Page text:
A Magazine about the Hudson Valley’s local economy, published by Hudson Valley Current.

A History of Print Newspapers

by Terence P. Ward    


The history of newspapers can be seen as an emerging kaleidoscope of colors, starting with the first black-and-white broadsheets of the 16th and 17th centuries, through the yellow journalism of the 19th, the red-top tabloids of the 20th, and the promise of green journalism taking hold as the 21st comes into its own. It’s a tale that includes American luminaries such as Benjamin Franklin, who escaped a long apprenticeship by taking over his brother’s paper, and Orson Welles, whose seminal Citizen Kane was a thinly-veiled biography of news tycoon William Randolph Hearst. Newspapers have incited wars, borne grief, and overthrown scoundrels in this country since it was a collection of colonies, and along the way they have even disseminated some good news from time to time.

Some academics have argued that the intellectual ancestors to newspapers stretch back to Rome and China at around the beginning of the common era, when sheets of happenings were posted publicly by government officials. Others point to the town criers and news ballads by which the illiterate townspeople of Europe learned of far-off events. However, the idea of a publication that was regularly updated with news of the day didn’t take hold until the early 1600s, well over a century after Gutenberg’s printing press made the idea possible. Printing news was not an idea that was welcome in all quarters; early European offerings typically reported what was going on in other countries and ignored local events entirely, so as to avoid the wrath of mercurial monarchs and their minions of questionable character. The idea of a free press seems to have taken hold in England when its king, Charles I, was distracted by Oliver Cromwell’s shenanigans in Parliament, allowing the press to cover salacious events up to and including the king’s beheading without persecution. There’s nothing like scandal to get the presses running hot.

While the seeds of a free press had been planted, and coverage of political events was becoming more commonplace, the American colonies of the 17th and 18th centuries still saw plenty of laws written to prevent such a free flow of information. Publick Occurences, generally considered the first American newspaper, was shut down after a single issue, and it was 14 years before another attempt at journalism was even made. Care was taken not to offend colonial authorities until 1721, when upstart James Franklin, in the first issue of his New England Courant, decried a plan for smallpox inoculation, which was supported by no less an influential man than Cotton Mather. Franklin was jailed, and a court later expressly forbade him from publishing the paper at all. He got around this by passing the title of publisher on to his apprentice and younger brother, Benjamin.

The younger Franklin’s innovations were, like most of his ideas, revolutionary. In particular, he started accepting advertising to subsidize the cost of printing, an idea that has kept newspapers profitable and lucrative for centuries against all manner of technological advancements that might have otherwise shut them out of the market.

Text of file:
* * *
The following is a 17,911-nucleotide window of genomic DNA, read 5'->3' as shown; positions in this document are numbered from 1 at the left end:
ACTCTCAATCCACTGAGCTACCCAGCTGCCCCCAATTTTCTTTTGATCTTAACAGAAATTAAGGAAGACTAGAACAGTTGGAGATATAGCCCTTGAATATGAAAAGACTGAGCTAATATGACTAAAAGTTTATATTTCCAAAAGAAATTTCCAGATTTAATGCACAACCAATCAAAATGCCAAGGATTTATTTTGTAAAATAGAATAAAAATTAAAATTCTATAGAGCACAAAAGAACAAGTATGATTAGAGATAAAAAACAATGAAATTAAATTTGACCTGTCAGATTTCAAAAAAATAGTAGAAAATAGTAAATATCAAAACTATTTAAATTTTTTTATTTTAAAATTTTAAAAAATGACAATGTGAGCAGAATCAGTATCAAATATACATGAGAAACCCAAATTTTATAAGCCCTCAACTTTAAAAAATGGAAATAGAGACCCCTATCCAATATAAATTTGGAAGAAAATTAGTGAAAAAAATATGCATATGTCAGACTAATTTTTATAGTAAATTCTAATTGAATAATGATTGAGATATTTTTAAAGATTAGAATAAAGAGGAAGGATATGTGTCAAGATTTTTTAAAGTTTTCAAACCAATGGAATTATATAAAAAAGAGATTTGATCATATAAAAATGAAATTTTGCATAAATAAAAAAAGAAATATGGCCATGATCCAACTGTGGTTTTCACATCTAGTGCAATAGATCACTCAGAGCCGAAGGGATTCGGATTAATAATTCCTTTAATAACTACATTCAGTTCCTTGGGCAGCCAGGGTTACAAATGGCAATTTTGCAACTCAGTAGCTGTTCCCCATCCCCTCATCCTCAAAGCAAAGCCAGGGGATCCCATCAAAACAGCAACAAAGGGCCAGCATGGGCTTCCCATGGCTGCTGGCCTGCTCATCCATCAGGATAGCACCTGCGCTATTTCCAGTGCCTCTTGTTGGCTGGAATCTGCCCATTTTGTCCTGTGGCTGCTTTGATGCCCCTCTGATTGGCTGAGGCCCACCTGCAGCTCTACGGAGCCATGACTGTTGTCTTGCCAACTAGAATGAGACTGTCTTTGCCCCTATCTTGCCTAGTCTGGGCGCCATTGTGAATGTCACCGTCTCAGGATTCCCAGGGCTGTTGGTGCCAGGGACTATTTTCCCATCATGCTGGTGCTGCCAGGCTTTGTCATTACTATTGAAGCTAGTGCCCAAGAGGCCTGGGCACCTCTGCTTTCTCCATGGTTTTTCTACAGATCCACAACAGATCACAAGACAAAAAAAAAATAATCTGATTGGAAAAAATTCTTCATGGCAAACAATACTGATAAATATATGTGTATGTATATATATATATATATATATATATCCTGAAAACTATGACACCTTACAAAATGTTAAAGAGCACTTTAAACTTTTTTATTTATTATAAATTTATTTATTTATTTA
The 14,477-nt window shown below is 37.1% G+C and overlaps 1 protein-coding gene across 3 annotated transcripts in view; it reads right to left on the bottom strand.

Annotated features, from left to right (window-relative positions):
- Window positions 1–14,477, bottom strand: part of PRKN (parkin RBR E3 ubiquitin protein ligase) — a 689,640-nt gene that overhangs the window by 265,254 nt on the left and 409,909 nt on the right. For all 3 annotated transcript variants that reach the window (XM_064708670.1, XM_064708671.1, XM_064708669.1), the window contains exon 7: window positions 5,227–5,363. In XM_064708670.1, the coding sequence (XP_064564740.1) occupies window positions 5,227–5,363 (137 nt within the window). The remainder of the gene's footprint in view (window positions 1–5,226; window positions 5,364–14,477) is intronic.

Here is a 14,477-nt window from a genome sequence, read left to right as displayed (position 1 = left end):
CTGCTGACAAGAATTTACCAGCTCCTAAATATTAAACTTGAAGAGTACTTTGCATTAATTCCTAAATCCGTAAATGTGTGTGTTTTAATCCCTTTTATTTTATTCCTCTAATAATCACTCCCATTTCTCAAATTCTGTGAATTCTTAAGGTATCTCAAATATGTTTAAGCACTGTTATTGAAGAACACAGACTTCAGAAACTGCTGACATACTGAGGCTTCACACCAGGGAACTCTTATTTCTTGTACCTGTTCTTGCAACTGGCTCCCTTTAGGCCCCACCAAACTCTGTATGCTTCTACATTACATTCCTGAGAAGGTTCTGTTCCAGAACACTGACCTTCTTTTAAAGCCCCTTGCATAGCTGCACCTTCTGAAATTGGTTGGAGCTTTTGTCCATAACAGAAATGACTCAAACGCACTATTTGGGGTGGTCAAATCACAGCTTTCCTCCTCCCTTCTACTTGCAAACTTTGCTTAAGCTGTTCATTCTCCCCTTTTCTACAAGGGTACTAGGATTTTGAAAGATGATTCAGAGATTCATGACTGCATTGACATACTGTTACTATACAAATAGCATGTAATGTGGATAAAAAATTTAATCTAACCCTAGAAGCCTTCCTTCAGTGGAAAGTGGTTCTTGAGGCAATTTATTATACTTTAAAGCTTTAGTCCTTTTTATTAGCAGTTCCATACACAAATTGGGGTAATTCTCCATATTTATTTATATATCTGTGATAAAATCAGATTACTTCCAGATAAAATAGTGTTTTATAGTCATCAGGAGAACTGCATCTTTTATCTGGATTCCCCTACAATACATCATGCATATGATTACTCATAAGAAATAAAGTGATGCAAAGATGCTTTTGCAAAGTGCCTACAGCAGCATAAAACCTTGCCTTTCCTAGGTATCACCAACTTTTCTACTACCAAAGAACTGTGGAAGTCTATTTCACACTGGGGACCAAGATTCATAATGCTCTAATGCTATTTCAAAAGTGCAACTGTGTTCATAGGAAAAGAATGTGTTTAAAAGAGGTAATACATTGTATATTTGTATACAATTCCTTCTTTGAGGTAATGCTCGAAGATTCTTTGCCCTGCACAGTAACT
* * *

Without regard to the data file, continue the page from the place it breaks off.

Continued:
The Civil War saw the first real presence of war correspondents, who utilized the inverted pyramid style of reporting to make sure the most important facts got through even if the unreliable telegraph failed in the middle of the message. Because it separated facts from narrative, the inverted pyramid led to more objective journalism. One-sided reporting didn’t just fade away, though, and was eventually christened “yellow journalism” as a tip of the hat to the “Yellow Kid,” a comic strip that became a pawn in the ongoing fight between William Randolph Hearst and Joseph Pulitzer, two moguls who each desired to control the news market.

That rivalry, which was captured in Welles’ Citizen Kane, was only possible because Ben Franklin’s idea of running ads had become a vast market, where multiple dailies covered every major city and people watched the news for the headlines, but read the papers to get the details. Major publications like the New York Times commanded premium rates for all of its ad space (some things don’t change). It wasn’t until the World Wide Web came onto the scene that newspapers were finally impacted by a rival medium, and the industry didn’t react quickly to the changing tides. These days the news-hungry rely predominantly on instant Internet-based sources, which provide at your finger tips’ coverage at of all major national and international events. All major publications have an app and a website; they Tweet breaking news.

So, as you can imagine, readership of major print newspapers is considerably down. But a new niche market of hyperlocal journalism has emerged, filling a historical void that has been present since the days of Cromwell—coverage of local events. Hyperlocal journalism has a deliberately small, geographically-bound audience, and coverage can include anything from an act of heroism by a local firefighter to the score of the neighborhood high school’s girls’ basketball game to shifting political landscapes within a county. It is important to the people who live there, and none of the big guns are covering it.

The demand for the information exists, but with smaller reader groups it’s more difficult to monetize using Franklin’s old model, forcing publishers to get creative and prompting us to ask “What would Ben Franklin do?”